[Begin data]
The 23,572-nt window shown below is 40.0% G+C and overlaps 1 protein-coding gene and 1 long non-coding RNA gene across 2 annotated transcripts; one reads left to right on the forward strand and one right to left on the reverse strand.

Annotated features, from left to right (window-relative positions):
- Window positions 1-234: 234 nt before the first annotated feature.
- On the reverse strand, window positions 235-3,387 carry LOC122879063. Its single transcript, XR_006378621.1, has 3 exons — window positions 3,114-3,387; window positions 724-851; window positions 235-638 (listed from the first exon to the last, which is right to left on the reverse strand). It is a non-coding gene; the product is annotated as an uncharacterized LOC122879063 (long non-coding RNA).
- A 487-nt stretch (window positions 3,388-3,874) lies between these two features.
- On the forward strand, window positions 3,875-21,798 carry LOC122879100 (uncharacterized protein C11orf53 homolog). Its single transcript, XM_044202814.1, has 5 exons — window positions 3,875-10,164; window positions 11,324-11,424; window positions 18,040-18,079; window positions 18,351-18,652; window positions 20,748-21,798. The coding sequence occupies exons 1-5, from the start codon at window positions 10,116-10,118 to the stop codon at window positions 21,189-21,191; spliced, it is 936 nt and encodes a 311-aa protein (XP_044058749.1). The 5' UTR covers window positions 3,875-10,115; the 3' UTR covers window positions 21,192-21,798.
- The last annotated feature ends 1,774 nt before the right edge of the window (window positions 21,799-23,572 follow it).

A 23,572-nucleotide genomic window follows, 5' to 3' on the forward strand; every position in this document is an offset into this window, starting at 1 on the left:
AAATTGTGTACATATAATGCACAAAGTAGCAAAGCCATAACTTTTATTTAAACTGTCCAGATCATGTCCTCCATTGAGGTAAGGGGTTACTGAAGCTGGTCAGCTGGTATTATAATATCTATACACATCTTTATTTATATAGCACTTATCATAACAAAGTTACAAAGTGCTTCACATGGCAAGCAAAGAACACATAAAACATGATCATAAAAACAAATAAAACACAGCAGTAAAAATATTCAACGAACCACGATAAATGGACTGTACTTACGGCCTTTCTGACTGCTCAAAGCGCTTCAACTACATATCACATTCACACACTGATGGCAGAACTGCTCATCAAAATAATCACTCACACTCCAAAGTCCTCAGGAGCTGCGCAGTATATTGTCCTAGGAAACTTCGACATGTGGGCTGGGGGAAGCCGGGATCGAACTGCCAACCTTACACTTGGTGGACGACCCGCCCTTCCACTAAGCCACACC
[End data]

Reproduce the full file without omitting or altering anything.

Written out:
The 23,572-nt window shown below is 40.0% G+C and overlaps 1 protein-coding gene and 1 long non-coding RNA gene across 2 annotated transcripts; one reads left to right on the forward strand and one right to left on the reverse strand.

Annotated features, from left to right (window-relative positions):
- Window positions 1-234: 234 nt before the first annotated feature.
- On the reverse strand, window positions 235-3,387 carry LOC122879063. Its single transcript, XR_006378621.1, has 3 exons — window positions 3,114-3,387; window positions 724-851; window positions 235-638 (listed from the first exon to the last, which is right to left on the reverse strand). It is a non-coding gene; the product is annotated as an uncharacterized LOC122879063 (long non-coding RNA).
- A 487-nt stretch (window positions 3,388-3,874) lies between these two features.
- On the forward strand, window positions 3,875-21,798 carry LOC122879100 (uncharacterized protein C11orf53 homolog). Its single transcript, XM_044202814.1, has 5 exons — window positions 3,875-10,164; window positions 11,324-11,424; window positions 18,040-18,079; window positions 18,351-18,652; window positions 20,748-21,798. The coding sequence occupies exons 1-5, from the start codon at window positions 10,116-10,118 to the stop codon at window positions 21,189-21,191; spliced, it is 936 nt and encodes a 311-aa protein (XP_044058749.1). The 5' UTR covers window positions 3,875-10,115; the 3' UTR covers window positions 21,192-21,798.
- The last annotated feature ends 1,774 nt before the right edge of the window (window positions 21,799-23,572 follow it).

A 23,572-nucleotide genomic window follows, 5' to 3' on the forward strand; every position in this document is an offset into this window, starting at 1 on the left:
AAATTGTGTACATATAATGCACAAAGTAGCAAAGCCATAACTTTTATTTAAACTGTCCAGATCATGTCCTCCATTGAGGTAAGGGGTTACTGAAGCTGGTCAGCTGGTATTATAATATCTATACACATCTTTATTTATATAGCACTTATCATAACAAAGTTACAAAGTGCTTCACATGGCAAGCAAAGAACACATAAAACATGATCATAAAAACAAATAAAACACAGCAGTAAAAATATTCAACGAACCACGATAAATGGACTGTACTTACGGCCTTTCTGACTGCTCAAAGCGCTTCAACTACATATCACATTCACACACTGATGGCAGAACTGCTCATCAAAATAATCACTCACACTCCAAAGTCCTCAGGAGCTGCGCAGTATATTGTCCTAGGAAACTTCGACATGTGGGCTGGGGGAAGCCGGGATCGAACTGCCAACCTTACACTTGGTGGACGACCCGCCCTTCCACTAAGCCACACC